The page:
Yudhis has a clear capacity for using technology to help patients and to advance research.
After doing well in a hackathon run by Imperial College Business School he is now establishing a start-up business based on an AI model he helped develop to improve Parkinson’s medication by using wearables to provide constant monitoring of patients’ tremors.
The Indonesian student had previously taken a degree in Medical Science which included a dissertation on the use of blood count tests for the early detection of cancer.
All this experience has given him a profound appreciation of how passive collection of data through wearables can benefit personalised care and generate invaluable data for wider research.
Yudhis is now taking the MSc in Health Data Science at Exeter which is allowing him to expand his knowledge of subjects such as machine learning and data science in healthcare.
Some of the projects he has been involved with are directly related to his own areas of interest – for example working with a private sector business on an automated system that helps clinicians to instantly identify which drugs are suitable for a particular patient.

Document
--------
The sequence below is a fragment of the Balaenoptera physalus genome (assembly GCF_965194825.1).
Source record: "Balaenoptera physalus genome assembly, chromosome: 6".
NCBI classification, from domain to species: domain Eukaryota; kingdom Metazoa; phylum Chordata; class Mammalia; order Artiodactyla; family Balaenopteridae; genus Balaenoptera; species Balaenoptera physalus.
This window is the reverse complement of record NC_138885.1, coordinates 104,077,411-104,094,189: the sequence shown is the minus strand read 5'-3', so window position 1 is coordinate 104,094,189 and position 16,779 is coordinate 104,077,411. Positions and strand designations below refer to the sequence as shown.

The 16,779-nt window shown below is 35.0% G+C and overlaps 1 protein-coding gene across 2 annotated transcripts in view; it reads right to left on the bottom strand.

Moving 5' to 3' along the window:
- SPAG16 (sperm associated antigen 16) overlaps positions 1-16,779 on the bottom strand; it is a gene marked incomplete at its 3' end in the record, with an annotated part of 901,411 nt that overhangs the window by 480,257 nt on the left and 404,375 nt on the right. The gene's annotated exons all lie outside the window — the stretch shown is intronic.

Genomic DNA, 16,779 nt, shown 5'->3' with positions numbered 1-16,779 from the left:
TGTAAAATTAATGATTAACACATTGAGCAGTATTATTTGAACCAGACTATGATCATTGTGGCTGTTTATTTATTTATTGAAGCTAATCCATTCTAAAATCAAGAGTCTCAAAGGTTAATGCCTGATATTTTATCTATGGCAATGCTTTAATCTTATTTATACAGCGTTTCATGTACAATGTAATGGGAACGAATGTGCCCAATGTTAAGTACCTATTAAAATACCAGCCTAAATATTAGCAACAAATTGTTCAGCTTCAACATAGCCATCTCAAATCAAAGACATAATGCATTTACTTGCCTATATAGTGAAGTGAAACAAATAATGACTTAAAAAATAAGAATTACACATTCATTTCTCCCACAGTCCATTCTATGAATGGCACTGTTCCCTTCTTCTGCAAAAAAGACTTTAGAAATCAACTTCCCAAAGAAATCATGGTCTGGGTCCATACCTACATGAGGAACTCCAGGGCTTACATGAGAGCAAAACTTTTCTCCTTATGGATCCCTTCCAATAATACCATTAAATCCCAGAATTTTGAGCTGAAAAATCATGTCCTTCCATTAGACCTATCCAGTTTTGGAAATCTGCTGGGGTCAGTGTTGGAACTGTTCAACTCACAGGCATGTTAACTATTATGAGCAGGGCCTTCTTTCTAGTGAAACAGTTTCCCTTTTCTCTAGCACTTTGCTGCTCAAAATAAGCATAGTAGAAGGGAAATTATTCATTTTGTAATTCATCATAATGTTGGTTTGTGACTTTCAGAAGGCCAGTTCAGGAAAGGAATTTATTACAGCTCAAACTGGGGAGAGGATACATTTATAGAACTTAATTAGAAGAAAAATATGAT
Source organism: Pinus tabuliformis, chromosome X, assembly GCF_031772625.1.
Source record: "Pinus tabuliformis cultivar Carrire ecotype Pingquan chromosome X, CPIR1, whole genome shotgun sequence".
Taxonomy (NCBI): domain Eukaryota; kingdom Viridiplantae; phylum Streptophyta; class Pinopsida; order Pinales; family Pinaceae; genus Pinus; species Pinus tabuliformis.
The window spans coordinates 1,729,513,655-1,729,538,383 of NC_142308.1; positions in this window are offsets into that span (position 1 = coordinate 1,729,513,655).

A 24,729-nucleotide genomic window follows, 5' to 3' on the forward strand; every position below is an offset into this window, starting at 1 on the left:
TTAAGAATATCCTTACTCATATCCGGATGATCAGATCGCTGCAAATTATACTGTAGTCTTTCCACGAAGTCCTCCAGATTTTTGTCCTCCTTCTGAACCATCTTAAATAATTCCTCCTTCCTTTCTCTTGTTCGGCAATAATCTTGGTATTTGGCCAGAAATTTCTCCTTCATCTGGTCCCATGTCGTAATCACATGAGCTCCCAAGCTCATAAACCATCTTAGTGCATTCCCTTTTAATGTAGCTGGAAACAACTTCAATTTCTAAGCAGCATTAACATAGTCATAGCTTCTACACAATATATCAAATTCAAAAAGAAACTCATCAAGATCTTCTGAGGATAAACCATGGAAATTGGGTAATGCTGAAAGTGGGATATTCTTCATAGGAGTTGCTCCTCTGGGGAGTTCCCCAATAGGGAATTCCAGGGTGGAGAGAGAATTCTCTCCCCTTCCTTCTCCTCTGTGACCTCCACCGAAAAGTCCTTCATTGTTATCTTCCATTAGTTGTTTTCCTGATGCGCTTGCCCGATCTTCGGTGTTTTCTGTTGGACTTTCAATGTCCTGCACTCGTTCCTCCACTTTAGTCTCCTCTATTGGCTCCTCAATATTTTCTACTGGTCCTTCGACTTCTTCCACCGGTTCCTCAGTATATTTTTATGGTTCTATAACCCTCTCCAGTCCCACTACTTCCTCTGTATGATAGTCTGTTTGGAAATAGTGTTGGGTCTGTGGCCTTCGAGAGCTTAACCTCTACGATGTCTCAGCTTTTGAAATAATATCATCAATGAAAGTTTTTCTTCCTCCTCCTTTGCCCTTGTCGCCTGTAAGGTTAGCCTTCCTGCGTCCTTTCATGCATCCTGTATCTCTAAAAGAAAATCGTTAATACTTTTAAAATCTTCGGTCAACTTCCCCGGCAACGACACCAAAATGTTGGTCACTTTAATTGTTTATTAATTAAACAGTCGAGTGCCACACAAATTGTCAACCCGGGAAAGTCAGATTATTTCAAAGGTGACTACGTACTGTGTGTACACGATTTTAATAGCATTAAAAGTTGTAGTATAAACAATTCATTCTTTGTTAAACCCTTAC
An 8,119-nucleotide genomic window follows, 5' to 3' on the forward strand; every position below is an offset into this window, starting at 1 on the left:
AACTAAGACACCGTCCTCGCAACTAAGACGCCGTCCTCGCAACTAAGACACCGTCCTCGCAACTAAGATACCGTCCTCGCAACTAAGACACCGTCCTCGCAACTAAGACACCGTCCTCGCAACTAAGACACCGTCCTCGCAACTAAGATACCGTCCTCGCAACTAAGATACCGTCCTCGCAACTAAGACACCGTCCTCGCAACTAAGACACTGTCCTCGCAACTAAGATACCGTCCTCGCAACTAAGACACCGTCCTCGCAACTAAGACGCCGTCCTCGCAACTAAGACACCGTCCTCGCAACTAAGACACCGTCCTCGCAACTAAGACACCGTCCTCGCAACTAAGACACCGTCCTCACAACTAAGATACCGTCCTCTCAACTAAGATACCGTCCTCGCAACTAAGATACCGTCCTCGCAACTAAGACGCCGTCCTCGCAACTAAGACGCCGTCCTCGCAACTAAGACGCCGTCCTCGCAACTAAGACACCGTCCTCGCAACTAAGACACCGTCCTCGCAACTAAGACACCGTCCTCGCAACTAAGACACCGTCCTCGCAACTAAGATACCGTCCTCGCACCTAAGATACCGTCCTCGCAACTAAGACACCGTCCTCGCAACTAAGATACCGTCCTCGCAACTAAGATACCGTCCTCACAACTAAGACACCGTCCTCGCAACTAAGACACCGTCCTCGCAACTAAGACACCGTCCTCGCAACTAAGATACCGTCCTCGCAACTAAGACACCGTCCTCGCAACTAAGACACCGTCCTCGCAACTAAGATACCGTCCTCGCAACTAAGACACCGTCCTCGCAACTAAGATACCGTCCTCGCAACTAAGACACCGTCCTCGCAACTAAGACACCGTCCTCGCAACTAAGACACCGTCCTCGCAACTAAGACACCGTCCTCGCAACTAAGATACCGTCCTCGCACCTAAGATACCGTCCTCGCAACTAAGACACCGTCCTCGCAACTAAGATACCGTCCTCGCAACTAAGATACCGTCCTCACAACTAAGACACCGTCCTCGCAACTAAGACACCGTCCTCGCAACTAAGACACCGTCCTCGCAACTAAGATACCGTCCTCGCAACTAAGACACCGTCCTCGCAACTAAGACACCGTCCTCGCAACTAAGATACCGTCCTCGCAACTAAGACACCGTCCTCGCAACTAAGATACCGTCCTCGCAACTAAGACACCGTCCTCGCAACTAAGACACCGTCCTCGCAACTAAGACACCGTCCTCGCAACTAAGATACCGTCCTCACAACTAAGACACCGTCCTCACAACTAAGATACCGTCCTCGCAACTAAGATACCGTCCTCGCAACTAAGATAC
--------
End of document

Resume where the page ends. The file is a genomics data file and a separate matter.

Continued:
He’s also been impressed with the way that the course has allowed them to use real NHS data to address lifelike challenges – such as creating a simulation to identify what would be the optimum number of beds for a new hospital ward.
Once Yudhis has completed the course he hopes to work in academia and to progress to a PhD.
Immersion week co-leader Iain Styles on changing disciplines for a health data science career
11 April 2023
The new HDR UK and University of Birmingham Immersion Weeks are designed to provide a short, intensive and high-quality introduction to the foundational issues in health data science. We asked...